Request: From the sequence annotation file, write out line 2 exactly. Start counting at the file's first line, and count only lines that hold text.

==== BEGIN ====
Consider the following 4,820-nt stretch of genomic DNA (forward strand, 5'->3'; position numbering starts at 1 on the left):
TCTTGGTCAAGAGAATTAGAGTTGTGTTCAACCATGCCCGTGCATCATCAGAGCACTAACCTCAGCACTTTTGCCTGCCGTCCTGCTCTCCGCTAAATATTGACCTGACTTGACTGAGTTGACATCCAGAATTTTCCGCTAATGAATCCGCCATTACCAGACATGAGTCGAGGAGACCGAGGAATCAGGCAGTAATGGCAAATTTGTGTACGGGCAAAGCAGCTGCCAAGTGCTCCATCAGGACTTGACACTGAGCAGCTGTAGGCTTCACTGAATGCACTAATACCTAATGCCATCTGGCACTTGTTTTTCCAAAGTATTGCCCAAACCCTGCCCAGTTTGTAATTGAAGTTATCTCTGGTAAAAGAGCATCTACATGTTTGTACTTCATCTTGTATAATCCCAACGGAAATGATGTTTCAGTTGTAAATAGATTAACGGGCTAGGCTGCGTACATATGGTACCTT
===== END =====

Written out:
TCTTGGTCAAGAGAATTAGAGTTGTGTTCAACCATGCCCGTGCATCATCAGAGCACTAACCTCAGCACTTTTGCCTGCCGTCCTGCTCTCCGCTAAATATTGACCTGACTTGACTGAGTTGACATCCAGAATTTTCCGCTAATGAATCCGCCATTACCAGACATGAGTCGAGGAGACCGAGGAATCAGGCAGTAATGGCAAATTTGTGTACGGGCAAAGCAGCTGCCAAGTGCTCCATCAGGACTTGACACTGAGCAGCTGTAGGCTTCACTGAATGCACTAATACCTAATGCCATCTGGCACTTGTTTTTCCAAAGTATTGCCCAAACCCTGCCCAGTTTGTAATTGAAGTTATCTCTGGTAAAAGAGCATCTACATGTTTGTACTTCATCTTGTATAATCCCAACGGAAATGATGTTTCAGTTGTAAATAGATTAACGGGCTAGGCTGCGTACATATGGTACCTT